Mars may experience snowstorms at night, a new study finds, suggesting that the Martian atmosphere is far more active than previously thought.
Mars is dry compared to Earth: Its cold nature makes it unlikely that any of the ice on the Red Planet's surface would melt, and its extremely thin atmosphere would cause any liquid water on the surface to vaporize nearly immediately. Still, Mars' atmosphere does possess clouds of frozen water.
Previous research suggested that if snow did fall from those clouds, it would waft down very slowly. "We thought that snow on Mars fell very gently, taking hours or days to fall 1 or 2 kilometers [0.6 to 1.2 miles]," said study lead author Aymeric Spiga, a planetary scientist at the University of Pierre and Marie Curie in Paris. [Photos: Most Powerful Storms of the Solar System]
Now, Spiga and his colleagues have found that snow can rapidly descend on Mars in storms. "Snow could take something like just 5 or 10 minutes to fall 1 to 2 km [0.6 to 1.2 miles]," Spiga told Space.com.
The researchers were analyzing data from NASA's Mars Global Surveyor and Mars Reconnaissance Orbiter spacecraft when they noticed a strong mixing of heat in the Martian atmosphere at night "about 5 km [3 miles] from the surface," Spiga said. "This was never seen before.
"You expect heat to get mixed in the Martian atmosphere close to the surface during the daytime, since the surface gets heated by the sun," Spiga explained. "But my colleague David Hinson at Stanford University and the SETI Institute saw it higher up in the atmosphere and at night. This was very surprising."
To explain these findings, the researchers developed an atmospheric model to simulate the weather on Mars. "It took something like three to four years to come up with a model sophisticated enough to reproduce Mars' clouds," Spiga said.
The scientists discovered that the cooling of water-ice cloud particles during the cold Martian night could generate unstable turbulence within the clouds.
"This can lead to strong winds, vertical plumes going upward and downward within and below the clouds at about 10 meters [33 feet] per second," or about 22 mph (36 km/h), Spiga said. "Those are the kinds of winds that are in moderate thunderstorms on Earth."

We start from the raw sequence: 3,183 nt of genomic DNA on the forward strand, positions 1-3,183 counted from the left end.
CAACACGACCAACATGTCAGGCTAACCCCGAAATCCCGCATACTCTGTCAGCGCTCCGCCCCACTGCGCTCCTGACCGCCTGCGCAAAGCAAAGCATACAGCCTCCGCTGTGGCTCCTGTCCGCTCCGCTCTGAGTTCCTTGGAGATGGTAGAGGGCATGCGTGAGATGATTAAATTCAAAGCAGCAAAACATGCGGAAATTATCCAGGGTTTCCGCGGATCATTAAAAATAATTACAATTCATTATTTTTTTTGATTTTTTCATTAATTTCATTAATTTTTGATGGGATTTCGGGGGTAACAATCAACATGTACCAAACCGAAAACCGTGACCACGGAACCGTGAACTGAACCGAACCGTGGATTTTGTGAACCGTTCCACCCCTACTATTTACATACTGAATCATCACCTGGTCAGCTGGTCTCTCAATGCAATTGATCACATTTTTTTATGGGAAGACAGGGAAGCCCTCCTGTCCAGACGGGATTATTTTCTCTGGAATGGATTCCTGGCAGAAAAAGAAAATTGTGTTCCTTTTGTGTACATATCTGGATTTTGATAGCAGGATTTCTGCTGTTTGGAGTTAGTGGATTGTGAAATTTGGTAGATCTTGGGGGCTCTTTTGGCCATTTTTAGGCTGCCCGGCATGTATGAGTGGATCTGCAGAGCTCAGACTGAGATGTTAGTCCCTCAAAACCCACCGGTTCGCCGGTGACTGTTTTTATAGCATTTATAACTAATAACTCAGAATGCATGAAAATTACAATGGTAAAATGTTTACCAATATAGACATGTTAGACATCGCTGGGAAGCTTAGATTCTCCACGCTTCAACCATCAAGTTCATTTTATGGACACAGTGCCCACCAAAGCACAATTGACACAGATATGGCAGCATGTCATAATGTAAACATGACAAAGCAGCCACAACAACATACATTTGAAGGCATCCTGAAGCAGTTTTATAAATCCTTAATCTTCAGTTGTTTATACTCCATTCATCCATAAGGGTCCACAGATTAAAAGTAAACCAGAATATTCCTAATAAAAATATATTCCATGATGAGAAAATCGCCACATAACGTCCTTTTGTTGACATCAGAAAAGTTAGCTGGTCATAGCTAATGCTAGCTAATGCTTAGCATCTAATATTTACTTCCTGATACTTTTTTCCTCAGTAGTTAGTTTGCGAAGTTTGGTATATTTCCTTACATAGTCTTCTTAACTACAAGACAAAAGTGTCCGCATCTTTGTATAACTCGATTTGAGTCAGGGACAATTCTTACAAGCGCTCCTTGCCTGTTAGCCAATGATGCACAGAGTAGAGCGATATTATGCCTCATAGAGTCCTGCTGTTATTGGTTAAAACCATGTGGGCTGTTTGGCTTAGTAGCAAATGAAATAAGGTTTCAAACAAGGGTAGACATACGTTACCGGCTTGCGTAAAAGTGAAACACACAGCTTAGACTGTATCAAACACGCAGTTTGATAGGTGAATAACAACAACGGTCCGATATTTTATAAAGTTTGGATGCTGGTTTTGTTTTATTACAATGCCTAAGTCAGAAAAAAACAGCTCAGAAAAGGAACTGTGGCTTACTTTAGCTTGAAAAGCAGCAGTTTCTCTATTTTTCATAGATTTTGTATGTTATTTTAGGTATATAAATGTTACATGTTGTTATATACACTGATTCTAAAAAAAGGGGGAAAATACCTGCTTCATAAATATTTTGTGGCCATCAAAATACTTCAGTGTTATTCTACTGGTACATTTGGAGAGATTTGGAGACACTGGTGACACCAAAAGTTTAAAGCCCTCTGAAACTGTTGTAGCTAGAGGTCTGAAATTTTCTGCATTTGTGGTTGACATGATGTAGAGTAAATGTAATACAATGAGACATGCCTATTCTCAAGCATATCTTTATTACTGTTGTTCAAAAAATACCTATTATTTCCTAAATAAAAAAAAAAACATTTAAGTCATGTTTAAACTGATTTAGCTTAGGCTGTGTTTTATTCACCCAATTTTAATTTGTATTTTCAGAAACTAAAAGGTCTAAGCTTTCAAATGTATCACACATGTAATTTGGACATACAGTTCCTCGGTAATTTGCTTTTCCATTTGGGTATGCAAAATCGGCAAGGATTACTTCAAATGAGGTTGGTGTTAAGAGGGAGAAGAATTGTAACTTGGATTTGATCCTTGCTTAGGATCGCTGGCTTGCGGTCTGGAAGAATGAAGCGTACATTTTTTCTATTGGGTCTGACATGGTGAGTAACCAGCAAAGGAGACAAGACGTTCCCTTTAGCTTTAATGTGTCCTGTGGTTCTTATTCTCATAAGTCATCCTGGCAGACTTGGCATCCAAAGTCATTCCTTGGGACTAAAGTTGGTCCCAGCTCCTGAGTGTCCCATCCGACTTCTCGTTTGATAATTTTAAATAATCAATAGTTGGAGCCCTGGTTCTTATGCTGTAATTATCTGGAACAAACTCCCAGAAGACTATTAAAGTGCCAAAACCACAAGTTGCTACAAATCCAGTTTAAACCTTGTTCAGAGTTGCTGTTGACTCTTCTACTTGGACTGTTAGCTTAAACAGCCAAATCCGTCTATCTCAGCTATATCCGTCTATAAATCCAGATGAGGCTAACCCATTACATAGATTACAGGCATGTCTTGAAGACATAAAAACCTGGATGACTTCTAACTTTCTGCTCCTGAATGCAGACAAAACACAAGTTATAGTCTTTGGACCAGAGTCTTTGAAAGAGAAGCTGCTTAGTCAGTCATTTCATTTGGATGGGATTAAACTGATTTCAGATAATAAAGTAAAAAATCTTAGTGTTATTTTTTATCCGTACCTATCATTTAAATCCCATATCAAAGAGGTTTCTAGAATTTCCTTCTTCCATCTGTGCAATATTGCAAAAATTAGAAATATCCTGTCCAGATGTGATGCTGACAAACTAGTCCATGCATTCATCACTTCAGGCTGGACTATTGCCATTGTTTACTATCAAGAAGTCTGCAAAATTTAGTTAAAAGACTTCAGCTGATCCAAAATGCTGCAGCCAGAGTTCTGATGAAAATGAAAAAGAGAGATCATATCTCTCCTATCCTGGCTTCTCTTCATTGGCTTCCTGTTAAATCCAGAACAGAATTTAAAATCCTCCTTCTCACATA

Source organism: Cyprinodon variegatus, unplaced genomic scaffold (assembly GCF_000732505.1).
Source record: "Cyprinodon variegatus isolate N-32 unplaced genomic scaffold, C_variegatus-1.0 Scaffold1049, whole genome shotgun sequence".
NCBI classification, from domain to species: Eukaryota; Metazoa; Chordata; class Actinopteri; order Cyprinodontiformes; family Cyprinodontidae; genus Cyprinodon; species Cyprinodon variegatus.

Snow can get caught inside these winds and rapidly fall downward. The researchers said that such Martian snowfall is analogous to small, localized storms on Earth called microbursts, in which cold, dense air carrying snow or rain gets rapidly transported downward from a cloud.
Any snow landing on Mars would not last long. Once the sun rises, any water ice on the surface would turn to vapor, "unless it was in a very cloudy region or high latitudes," Spiga said.
If the clouds the snow falls from are more than about 1.2 miles (2 km) from the Martian surface, the snow might turn to vapor before it even hits the surface, Spiga added. "This is something observed on Earth sometimes, with something called virga — streaks of rain falling from the clouds can vaporize before reaching the surface," he said.
Martian snowstorms could explain previously unexplained signs of snow detected in 2008 by the laser scanner aboard NASA's Phoenix lander.
"We are able to explain two different mysterious and surprising observations with a single meteorological phenomenon — these snowstorms," Spiga said.
These findings suggest that the Martian atmosphere is more dynamic than previously thought. "Since you have these powerful winds, these are able to vigorously mix anything, such as heat, water, methane, ozone, dust," Spiga said. "We can now use this data to see what impact these winds have on, say, how water moved from one region to another on Mars in the present and past."
Future research will aim to get more glimpses of these Martian snowstorms, Spiga said. "We want to look all over Mars and see when they happen at night, and what seasons they occur and the effect they have on a global scale," he said.
The scientists detailed their findingsonline yesterday (Aug. 21) in the journal Nature Geoscience.
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Charles Q. Choi is a contributing writer for Space.com and Live Science. He covers all things human origins and astronomy as well as physics, animals and general science topics. Charles has a Master of Arts degree from the University of Missouri-Columbia, School of Journalism and a Bachelor of Arts degree from the University of South Florida. Charles has visited every continent on Earth, drinking rancid yak butter tea in Lhasa, snorkeling with sea lions in the Galapagos and even climbing an iceberg in Antarctica. Visit him at http://www.sciwriter.us